Secrecy, metagaming, and perception checks

When players roll their own perception checks, they learn something from the number on the die roll. Players with bad rolls know that their search may have missed something; players with great rolls may trust the game master’s report that they found nothing.

As a game master, you can make perception checks in secret, but players hate this. Some of the fun of the game comes from rolling dice. If the GM rolls for your character, you start to feel a loss of ownership. You feel like a bysander watching the game rather than participating.

Who should roll perceptions checks?

Clear box for dice rolling

Clear box for dice rolling

Many players take pride in running their character without relying on any metagame information. These players can roll, obviously blow their check, and press ahead knowing that if a trap awaits, they missed it. If you have such players at your table, let them roll their own checks. Still, even for these players, knowing the rolls can rob the adventure of some sense of peril and mystery.

Some players take the unearned information that comes from the number on the die and they use it to make choices. For them, remind them that their characters don’t know they blew a search check, so the characters lack any reason to repeat the search. If they keep searching anyway, roll the second check for them, out of their view. And if you simply ignore the second roll, no one will know.

Roll substitution

If you want a game that emphasizes a sense of challenge and risk—or you have a table of unrepentant metagamers, I suggest an occasional roll substitution.

Tell the players, “Whenever you make a perception check, I will secretly roll a d6 and a d20. If I roll a 1 on the d6, the information I tell you will be based on my d20 roll rather than on yours.”

With this approach, most of the players’ rolls still apply, so players remain connected with the game. The visible roll gives the players a fair sense of how their characters performed, just as you might have a sense of your performance on a real-world test. But players can never feel certain that a 19 on the die means they found everything to find. And when someone rolls a 1, but sees a glimmer on the horizon, it may be more than a mirage.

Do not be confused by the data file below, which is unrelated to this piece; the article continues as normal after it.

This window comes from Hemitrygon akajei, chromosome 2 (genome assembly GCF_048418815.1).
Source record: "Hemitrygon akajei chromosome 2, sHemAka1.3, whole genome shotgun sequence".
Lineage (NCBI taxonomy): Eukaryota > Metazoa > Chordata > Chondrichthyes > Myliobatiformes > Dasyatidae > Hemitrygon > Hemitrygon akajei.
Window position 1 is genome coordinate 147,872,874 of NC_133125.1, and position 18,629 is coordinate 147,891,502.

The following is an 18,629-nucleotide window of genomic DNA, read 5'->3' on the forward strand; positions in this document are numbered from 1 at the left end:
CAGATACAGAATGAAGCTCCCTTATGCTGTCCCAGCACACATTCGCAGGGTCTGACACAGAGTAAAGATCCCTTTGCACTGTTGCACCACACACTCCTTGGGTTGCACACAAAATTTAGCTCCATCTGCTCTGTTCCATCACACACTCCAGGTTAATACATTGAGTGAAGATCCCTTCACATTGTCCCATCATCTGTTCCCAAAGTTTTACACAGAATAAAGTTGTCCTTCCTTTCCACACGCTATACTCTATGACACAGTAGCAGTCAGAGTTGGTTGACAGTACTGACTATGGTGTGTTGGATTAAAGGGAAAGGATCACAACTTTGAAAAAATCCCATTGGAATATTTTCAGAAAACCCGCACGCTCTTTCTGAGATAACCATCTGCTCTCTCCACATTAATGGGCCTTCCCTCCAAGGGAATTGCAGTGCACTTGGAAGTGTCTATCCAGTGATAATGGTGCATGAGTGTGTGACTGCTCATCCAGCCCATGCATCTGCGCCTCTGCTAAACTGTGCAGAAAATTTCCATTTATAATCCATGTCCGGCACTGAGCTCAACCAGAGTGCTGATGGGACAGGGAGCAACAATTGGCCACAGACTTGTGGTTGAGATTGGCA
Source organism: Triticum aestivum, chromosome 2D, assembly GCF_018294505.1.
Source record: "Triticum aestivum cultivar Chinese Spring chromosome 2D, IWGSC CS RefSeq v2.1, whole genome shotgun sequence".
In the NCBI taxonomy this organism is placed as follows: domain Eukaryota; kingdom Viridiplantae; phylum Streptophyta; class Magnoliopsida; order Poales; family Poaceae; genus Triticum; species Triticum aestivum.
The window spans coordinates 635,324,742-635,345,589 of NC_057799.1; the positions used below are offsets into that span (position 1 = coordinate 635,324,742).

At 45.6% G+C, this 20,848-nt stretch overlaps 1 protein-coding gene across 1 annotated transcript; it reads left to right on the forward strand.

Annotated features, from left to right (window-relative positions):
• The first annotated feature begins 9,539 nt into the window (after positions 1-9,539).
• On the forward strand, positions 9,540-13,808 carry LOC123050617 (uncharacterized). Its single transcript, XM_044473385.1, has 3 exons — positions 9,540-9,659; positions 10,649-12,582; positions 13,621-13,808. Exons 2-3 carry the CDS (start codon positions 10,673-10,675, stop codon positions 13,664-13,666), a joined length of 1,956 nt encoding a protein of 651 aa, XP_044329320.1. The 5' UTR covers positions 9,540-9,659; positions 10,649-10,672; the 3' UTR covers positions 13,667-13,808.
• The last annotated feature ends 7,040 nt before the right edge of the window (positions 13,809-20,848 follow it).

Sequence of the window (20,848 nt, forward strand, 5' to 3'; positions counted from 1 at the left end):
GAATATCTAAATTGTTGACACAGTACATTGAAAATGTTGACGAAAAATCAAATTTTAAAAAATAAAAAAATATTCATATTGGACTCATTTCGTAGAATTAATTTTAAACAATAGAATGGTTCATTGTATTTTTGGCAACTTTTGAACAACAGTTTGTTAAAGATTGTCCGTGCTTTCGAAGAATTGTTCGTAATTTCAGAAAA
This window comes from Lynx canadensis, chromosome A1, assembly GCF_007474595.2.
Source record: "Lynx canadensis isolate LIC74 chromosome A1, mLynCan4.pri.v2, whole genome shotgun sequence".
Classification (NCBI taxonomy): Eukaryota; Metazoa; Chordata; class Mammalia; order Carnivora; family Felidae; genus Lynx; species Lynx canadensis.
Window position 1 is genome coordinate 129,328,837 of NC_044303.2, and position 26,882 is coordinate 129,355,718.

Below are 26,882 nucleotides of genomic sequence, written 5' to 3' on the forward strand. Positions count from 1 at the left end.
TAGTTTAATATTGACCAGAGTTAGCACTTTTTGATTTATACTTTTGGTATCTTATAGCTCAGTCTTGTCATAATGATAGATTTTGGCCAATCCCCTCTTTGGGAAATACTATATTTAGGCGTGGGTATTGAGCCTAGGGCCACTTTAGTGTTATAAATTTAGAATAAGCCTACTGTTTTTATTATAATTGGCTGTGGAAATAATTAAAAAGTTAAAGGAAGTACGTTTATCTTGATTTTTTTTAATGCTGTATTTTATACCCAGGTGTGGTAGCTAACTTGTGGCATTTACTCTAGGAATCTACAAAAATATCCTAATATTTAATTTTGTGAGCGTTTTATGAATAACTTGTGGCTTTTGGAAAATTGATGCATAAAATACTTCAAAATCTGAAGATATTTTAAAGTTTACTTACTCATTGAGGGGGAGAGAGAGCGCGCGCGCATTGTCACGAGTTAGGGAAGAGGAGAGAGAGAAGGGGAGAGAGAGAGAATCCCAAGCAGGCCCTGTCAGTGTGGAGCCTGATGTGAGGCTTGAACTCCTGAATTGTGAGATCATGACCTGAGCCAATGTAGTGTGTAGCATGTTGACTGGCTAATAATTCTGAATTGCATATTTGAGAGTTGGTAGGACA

If you only ask for perception checks when something can be noticed, the checks will put players on alert. Once or twice a session, when nothing can be found, you should call on players to make a Spot or Perception check. No matter what the roll, frown, shake your head, and tell them nothing. Not only will this unnerve the players, but it trains them to avoid assuming that they must have missed something.

Next: Is it noticed? How to run alertness

4 thoughts on “Secrecy, metagaming, and perception checks

  1. Eric

    This actually came up last night. How I wish I had this article before then. Brilliant idea.

    When I play, I enjoy playing as my player character would, regardless of effect. Responding to challenges is part of the fun, and by playing thusly, I have opportunities to explore something about my own personal character that I might not be able to in the real world, or to do so without the attendant real-world costs, if you will. I think playing the character as the playing character would is a skill, especially for folks that GM and have a lot more knowledge. As a skill, however, it can be developed. It, also, takes a willingness to allow a journey to unfold, and not to concentrate on beating the system or winning, per se. If I want to play a tactical game, I have plenty of table-top games to do so. What I enjoy about roleplaying, is role, is narrative, is unfolding.

    Again, David, great idea. I will incorporate this next time I run a game. Thanks.

    1. DM David Post author

      Hi Eric,
      Glad you liked it. In my experience, most RPG players take similar pride in playing their character true to character, some better than others. Of course, if a game’s tone favors overcoming deadly challenges over narrative, then you cannot really expect folks not to take every available advantage.


  2. Don Holt

    I assume you set those dice aside, to be uncovered at the appropriate time? What a great idea. If I ever play D&D again (like at a convention), I’ll have the DM do that for me. Maybe they’ll adopt it.

    1. DM David Post author

      Hi Don,
      I may have been confusing. I make my own d6 and d20 rolls when a player rolls a perception check. When I tell them the result of their perception check, I sometimes base the outcome on the result of the d20 roll I just made. This works as an alternative to always secretly rolling on the players behalf. The same procedure works for insight/sense motive.



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